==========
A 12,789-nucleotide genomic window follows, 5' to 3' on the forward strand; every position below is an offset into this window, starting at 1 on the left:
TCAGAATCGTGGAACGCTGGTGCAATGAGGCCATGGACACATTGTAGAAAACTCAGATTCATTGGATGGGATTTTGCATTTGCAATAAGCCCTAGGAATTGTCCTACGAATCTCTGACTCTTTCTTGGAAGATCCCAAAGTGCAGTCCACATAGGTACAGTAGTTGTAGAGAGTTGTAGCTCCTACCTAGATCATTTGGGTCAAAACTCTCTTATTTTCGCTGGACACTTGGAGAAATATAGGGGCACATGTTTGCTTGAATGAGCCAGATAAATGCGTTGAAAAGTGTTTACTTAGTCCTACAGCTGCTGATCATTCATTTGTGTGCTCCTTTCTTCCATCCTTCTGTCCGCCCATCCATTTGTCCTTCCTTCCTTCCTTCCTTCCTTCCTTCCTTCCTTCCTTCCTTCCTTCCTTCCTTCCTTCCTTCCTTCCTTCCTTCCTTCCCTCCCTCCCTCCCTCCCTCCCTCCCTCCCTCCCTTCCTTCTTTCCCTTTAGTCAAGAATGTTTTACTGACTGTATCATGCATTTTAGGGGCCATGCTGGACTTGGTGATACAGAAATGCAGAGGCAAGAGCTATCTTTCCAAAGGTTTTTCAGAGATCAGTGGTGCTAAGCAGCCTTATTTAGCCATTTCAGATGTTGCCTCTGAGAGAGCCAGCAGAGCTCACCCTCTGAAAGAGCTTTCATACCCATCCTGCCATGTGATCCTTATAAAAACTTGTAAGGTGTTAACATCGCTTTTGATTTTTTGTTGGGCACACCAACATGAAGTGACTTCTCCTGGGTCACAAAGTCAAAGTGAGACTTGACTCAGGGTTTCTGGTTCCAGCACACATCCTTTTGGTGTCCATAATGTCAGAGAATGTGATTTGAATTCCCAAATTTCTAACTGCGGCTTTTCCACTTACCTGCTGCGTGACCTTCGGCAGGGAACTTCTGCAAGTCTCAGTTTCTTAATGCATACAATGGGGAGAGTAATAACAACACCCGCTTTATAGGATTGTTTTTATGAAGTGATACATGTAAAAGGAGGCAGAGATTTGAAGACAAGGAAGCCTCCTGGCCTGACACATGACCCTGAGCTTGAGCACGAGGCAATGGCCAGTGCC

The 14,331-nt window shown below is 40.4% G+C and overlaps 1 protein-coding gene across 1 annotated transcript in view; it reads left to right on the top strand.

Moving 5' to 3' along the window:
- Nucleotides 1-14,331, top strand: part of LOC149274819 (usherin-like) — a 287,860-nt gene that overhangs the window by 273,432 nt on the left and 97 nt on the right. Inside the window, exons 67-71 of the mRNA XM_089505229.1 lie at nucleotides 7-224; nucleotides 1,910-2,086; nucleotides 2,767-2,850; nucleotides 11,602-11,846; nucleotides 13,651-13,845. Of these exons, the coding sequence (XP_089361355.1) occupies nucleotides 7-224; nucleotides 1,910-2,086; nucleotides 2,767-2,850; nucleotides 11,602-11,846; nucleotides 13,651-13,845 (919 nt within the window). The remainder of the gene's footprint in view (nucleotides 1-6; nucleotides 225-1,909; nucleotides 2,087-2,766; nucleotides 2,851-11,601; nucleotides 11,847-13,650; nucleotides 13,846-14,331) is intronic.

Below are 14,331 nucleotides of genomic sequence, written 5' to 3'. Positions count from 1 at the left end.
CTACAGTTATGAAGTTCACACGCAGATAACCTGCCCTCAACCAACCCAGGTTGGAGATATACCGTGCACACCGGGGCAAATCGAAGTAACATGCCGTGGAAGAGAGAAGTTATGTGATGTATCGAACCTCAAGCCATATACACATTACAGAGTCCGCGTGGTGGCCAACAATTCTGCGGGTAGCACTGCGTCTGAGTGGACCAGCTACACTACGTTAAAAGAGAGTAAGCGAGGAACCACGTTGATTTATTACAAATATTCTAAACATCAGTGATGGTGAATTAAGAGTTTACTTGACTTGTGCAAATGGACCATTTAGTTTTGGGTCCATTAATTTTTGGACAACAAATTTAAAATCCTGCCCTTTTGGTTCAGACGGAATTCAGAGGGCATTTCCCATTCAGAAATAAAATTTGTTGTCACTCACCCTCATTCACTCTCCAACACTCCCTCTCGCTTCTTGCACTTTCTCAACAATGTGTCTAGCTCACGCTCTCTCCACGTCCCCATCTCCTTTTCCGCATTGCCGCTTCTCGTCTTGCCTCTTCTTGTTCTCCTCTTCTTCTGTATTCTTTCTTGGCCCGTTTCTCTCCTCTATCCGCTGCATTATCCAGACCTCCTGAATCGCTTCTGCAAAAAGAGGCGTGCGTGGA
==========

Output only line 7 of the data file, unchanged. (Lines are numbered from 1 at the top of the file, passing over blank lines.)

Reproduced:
CTACAGTTATGAAGTTCACACGCAGATAACCTGCCCTCAACCAACCCAGGTTGGAGATATACCGTGCACACCGGGGCAAATCGAAGTAACATGCCGTGGAAGAGAGAAGTTATGTGATGTATCGAACCTCAAGCCATATACACATTACAGAGTCCGCGTGGTGGCCAACAATTCTGCGGGTAGCACTGCGTCTGAGTGGACCAGCTACACTACGTTAAAAGAGAGTAAGCGAGGAACCACGTTGATTTATTACAAATATTCTAAACATCAGTGATGGTGAATTAAGAGTTTACTTGACTTGTGCAAATGGACCATTTAGTTTTGGGTCCATTAATTTTTGGACAACAAATTTAAAATCCTGCCCTTTTGGTTCAGACGGAATTCAGAGGGCATTTCCCATTCAGAAATAAAATTTGTTGTCACTCACCCTCATTCACTCTCCAACACTCCCTCTCGCTTCTTGCACTTTCTCAACAATGTGTCTAGCTCACGCTCTCTCCACGTCCCCATCTCCTTTTCCGCATTGCCGCTTCTCGTCTTGCCTCTTCTTGTTCTCCTCTTCTTCTGTATTCTTTCTTGGCCCGTTTCTCTCCTCTATCCGCTGCATTATCCAGACCTCCTGAATCGCTTCTGCAAAAAGAGGCGTGCGTGGA